Michigan State hockey earns first NCAA Tournament victory since 2008, 5-4

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Aleesa Luecker

MARYLAND HEIGHTS, Mo. — The last time Michigan State hockey was in St. Louis, it walked away with a national championship in 2007. On Friday night, it inched one step closer, defeating the Western Michigan Broncos 5-4 in overtime thanks to Kalamazoo native, senior forward Jeremy Davidson.

“It was special for sure. I grew up going to Western Michigan hockey games,” Davidson said. “Getting the win makes it that much better.”

Michigan State is no stranger to playing from behind and has seen a lot of back-and-forth games in the past few weeks. The Spartans may not have skated their best minutes on the ice, but the team showed resilience and determination until the end to survive and advance against a tough Western Michigan squad.

“Our group did a good job being even-keeled,” coach Adam Nightingale said. “All we are asking is your best effort every day and your best attitude and to be the best teammate. Enjoy it now and then tomorrow we get back to it.”

The Spartans came out with intensity in the first period. MSU saw some good looks, but the Bronco’s defense was doing a good job of getting their sticks in front of the crease and shutting down second-chance opportunities. A costly turnover in the defensive zone from Michigan State allowed Western Michigan to set up some offensive pressure, resulting in junior forward Matteo Costantini tipping in a shot from senior defenseman Daniel Hilsendager to open up the scoring.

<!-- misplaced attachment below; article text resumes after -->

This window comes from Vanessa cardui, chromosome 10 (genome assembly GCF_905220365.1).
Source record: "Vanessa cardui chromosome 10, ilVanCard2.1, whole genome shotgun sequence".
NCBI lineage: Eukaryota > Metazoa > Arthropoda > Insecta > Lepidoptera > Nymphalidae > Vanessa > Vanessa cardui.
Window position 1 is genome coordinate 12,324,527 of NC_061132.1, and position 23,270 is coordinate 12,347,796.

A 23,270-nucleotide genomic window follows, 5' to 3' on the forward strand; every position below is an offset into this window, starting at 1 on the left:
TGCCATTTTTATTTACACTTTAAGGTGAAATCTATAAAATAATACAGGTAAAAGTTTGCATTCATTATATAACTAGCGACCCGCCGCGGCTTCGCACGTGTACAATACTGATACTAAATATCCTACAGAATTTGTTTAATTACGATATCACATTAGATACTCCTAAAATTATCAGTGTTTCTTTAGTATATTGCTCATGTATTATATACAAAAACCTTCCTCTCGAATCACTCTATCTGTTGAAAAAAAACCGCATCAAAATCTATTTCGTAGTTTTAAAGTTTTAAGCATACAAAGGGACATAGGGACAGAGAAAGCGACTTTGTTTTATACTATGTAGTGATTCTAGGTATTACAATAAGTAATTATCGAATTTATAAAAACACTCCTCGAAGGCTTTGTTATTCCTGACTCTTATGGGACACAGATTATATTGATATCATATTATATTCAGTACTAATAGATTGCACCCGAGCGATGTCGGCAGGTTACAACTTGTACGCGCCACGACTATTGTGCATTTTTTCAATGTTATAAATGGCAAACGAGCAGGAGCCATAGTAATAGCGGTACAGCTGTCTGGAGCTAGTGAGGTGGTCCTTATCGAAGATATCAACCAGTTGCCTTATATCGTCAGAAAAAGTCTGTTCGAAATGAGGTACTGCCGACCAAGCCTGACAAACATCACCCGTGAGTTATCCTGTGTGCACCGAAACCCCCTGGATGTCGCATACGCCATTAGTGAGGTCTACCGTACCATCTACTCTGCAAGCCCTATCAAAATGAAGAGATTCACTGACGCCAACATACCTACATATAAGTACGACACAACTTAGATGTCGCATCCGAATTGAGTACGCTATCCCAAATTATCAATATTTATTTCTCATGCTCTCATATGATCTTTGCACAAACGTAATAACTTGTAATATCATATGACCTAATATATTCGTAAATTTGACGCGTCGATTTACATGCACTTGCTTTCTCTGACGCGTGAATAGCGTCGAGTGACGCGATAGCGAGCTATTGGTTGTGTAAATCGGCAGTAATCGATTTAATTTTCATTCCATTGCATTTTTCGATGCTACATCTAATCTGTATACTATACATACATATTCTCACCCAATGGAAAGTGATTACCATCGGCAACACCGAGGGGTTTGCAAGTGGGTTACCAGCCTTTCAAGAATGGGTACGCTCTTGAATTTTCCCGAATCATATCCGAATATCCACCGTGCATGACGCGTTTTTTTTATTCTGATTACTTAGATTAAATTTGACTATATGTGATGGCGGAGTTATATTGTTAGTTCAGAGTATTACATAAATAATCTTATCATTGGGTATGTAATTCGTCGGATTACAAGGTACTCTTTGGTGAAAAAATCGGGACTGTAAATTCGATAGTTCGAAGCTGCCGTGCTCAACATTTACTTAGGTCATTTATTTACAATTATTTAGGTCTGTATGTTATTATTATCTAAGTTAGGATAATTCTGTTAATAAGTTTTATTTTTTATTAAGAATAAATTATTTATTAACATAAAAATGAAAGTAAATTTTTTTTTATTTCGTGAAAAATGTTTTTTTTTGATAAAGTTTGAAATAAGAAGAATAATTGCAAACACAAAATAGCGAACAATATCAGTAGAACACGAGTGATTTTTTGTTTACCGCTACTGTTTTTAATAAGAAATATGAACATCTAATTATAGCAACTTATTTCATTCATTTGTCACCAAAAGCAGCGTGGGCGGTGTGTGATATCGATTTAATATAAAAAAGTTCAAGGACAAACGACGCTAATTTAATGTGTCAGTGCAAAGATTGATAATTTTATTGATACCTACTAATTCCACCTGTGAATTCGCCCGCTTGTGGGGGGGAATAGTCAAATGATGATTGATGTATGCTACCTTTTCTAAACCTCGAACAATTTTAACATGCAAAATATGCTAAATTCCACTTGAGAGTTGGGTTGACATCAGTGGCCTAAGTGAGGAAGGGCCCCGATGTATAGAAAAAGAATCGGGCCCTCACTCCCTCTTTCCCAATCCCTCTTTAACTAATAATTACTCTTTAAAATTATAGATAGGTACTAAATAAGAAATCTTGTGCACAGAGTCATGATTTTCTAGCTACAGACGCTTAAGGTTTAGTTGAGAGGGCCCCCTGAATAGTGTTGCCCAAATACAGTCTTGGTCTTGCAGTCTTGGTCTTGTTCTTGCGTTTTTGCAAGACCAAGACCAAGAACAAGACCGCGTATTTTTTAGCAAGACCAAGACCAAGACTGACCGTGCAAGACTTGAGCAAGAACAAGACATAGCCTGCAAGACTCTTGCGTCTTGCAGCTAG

Aleesa Luecker

Once Western Michigan had the lead, it dominated the ice to end the first and start the second. The Spartans were making bad turnovers, but freshman goaltender Trey Augustine played a huge role in holding the score at 1-0. The Spartans picked up some offensive momentum at the halfway mark of the period, but couldn’t quite finish their shots. On a breakaway chance, sophomore forward Daniel Russell used his speed to push past his defender and net the first goal of the night for the Spartans.

Michigan State began to click more offensively with the game tied, but still was only getting a quarter of the way there, unable to finish its chances. On a faceoff in the offensive zone, sophomore forward Issac Howard got the puck to David Gucciardi, who buried the puck in the back of the net to put the Spartans up 2-1.

However, the Broncos were never a team that would go down without a fight.

The first penalty of the night was whistled on freshman forward Gavin O’Connell and Western Michigan wasted no time on the power play. Sixteen seconds in, freshman forward Alex Bump found the back of the net, tying the game. Two minutes later, senior forward Sam Colangelo scored, suddenly shifting the scoreboard into a two-goal advantage for WMU.

“We (MSU) didn’t panic. We tried to play our game,” freshman defenseman Artyom Levshunov said. “We have to play a full game.”